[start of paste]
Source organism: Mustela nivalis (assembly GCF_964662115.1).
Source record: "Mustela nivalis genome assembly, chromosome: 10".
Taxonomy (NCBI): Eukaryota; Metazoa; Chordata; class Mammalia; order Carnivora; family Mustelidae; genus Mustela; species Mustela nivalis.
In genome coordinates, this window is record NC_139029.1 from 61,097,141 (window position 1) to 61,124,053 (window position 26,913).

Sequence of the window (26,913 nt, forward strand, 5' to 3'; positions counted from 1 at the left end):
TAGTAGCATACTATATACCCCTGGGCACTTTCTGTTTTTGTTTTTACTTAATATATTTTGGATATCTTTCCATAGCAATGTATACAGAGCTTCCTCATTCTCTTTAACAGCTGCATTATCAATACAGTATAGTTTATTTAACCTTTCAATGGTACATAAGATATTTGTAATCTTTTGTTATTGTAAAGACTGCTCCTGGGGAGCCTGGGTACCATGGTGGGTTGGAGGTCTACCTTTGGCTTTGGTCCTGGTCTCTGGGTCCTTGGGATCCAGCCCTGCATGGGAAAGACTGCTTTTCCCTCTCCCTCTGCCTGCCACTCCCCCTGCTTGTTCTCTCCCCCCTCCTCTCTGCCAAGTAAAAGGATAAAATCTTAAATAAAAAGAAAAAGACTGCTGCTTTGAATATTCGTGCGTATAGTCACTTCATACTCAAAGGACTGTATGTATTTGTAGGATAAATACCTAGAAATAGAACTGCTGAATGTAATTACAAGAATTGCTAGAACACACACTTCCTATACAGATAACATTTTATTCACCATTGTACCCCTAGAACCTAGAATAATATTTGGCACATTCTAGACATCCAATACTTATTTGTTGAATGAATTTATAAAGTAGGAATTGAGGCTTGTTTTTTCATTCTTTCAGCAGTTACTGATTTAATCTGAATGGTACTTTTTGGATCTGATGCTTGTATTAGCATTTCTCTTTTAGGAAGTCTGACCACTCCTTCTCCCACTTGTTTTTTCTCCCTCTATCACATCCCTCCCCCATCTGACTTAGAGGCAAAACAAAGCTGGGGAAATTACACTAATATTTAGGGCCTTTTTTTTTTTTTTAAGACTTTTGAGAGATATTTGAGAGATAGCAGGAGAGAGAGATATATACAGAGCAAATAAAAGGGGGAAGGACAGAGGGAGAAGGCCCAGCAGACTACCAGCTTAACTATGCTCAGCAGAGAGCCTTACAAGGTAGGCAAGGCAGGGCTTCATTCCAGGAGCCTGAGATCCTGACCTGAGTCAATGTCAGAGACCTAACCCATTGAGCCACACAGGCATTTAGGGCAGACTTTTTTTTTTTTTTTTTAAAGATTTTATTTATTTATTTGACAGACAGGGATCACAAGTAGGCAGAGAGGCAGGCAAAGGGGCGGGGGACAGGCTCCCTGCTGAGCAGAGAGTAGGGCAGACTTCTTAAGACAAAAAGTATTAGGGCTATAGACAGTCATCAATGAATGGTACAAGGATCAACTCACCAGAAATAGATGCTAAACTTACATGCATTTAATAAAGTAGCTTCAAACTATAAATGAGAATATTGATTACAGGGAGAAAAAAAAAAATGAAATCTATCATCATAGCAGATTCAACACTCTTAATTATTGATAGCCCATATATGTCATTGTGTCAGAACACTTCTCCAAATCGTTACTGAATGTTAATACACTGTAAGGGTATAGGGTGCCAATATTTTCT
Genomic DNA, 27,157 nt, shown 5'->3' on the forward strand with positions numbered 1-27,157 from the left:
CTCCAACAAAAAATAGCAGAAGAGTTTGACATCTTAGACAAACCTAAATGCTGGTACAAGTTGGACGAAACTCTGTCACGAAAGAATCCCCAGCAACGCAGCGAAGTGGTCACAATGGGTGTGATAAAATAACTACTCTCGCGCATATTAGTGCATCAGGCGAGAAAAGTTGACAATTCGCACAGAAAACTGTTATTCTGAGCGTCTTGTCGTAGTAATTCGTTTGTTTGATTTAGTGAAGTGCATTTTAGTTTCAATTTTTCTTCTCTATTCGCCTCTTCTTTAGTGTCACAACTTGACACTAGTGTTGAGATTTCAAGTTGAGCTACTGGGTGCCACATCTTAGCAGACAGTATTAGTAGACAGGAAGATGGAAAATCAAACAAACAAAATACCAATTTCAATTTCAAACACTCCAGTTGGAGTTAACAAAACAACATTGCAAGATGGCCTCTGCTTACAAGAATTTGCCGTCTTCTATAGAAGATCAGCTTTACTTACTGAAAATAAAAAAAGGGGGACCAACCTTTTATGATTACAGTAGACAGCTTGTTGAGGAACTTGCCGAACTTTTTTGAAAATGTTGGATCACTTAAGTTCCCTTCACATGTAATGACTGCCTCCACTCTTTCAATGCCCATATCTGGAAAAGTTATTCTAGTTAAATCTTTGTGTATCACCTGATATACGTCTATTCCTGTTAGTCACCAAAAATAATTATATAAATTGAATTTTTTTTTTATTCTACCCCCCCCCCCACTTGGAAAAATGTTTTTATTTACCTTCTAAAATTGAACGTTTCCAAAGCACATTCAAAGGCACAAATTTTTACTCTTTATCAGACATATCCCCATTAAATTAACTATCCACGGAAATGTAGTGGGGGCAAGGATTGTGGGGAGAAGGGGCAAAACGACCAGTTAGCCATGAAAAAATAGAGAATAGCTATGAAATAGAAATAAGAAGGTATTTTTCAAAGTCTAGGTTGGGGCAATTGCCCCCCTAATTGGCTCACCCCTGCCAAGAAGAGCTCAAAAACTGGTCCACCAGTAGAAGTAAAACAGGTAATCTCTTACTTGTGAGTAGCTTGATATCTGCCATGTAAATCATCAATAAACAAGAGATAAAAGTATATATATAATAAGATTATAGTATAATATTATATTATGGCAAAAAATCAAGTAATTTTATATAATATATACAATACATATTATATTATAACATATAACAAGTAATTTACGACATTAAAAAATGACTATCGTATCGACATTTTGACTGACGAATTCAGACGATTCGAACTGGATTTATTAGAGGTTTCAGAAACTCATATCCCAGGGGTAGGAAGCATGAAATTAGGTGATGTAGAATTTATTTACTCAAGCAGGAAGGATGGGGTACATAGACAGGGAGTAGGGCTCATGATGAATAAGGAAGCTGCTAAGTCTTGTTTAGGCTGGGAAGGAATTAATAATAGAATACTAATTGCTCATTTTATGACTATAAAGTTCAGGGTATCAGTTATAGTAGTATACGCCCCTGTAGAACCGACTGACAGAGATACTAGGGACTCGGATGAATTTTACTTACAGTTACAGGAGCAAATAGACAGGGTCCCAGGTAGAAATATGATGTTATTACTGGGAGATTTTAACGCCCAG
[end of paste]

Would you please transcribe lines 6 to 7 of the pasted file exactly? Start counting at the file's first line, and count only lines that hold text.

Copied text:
TAGTAGCATACTATATACCCCTGGGCACTTTCTGTTTTTGTTTTTACTTAATATATTTTGGATATCTTTCCATAGCAATGTATACAGAGCTTCCTCATTCTCTTTAACAGCTGCATTATCAATACAGTATAGTTTATTTAACCTTTCAATGGTACATAAGATATTTGTAATCTTTTGTTATTGTAAAGACTGCTCCTGGGGAGCCTGGGTACCATGGTGGGTTGGAGGTCTACCTTTGGCTTTGGTCCTGGTCTCTGGGTCCTTGGGATCCAGCCCTGCATGGGAAAGACTGCTTTTCCCTCTCCCTCTGCCTGCCACTCCCCCTGCTTGTTCTCTCCCCCCTCCTCTCTGCCAAGTAAAAGGATAAAATCTTAAATAAAAAGAAAAAGACTGCTGCTTTGAATATTCGTGCGTATAGTCACTTCATACTCAAAGGACTGTATGTATTTGTAGGATAAATACCTAGAAATAGAACTGCTGAATGTAATTACAAGAATTGCTAGAACACACACTTCCTATACAGATAACATTTTATTCACCATTGTACCCCTAGAACCTAGAATAATATTTGGCACATTCTAGACATCCAATACTTATTTGTTGAATGAATTTATAAAGTAGGAATTGAGGCTTGTTTTTTCATTCTTTCAGCAGTTACTGATTTAATCTGAATGGTACTTTTTGGATCTGATGCTTGTATTAGCATTTCTCTTTTAGGAAGTCTGACCACTCCTTCTCCCACTTGTTTTTTCTCCCTCTATCACATCCCTCCCCCATCTGACTTAGAGGCAAAACAAAGCTGGGGAAATTACACTAATATTTAGGGCCTTTTTTTTTTTTTTAAGACTTTTGAGAGATATTTGAGAGATAGCAGGAGAGAGAGATATATACAGAGCAAATAAAAGGGGGAAGGACAGAGGGAGAAGGCCCAGCAGACTACCAGCTTAACTATGCTCAGCAGAGAGCCTTACAAGGTAGGCAAGGCAGGGCTTCATTCCAGGAGCCTGAGATCCTGACCTGAGTCAATGTCAGAGACCTAACCCATTGAGCCACACAGGCATTTAGGGCAGACTTTTTTTTTTTTTTTTTAAAGATTTTATTTATTTATTTGACAGACAGGGATCACAAGTAGGCAGAGAGGCAGGCAAAGGGGCGGGGGACAGGCTCCCTGCTGAGCAGAGAGTAGGGCAGACTTCTTAAGACAAAAAGTATTAGGGCTATAGACAGTCATCAATGAATGGTACAAGGATCAACTCACCAGAAATAGATGCTAAACTTACATGCATTTAATAAAGTAGCTTCAAACTATAAATGAGAATATTGATTACAGGGAGAAAAAAAAAAATGAAATCTATCATCATAGCAGATTCAACACTCTTAATTATTGATAGCCCATATATGTCATTGTGTCAGAACACTTCTCCAAATCGTTACTGAATGTTAATACACTGTAAGGGTATAGGGTGCCAATATTTTCT
Genomic DNA, 27,157 nt, shown 5'->3' on the forward strand with positions numbered 1-27,157 from the left: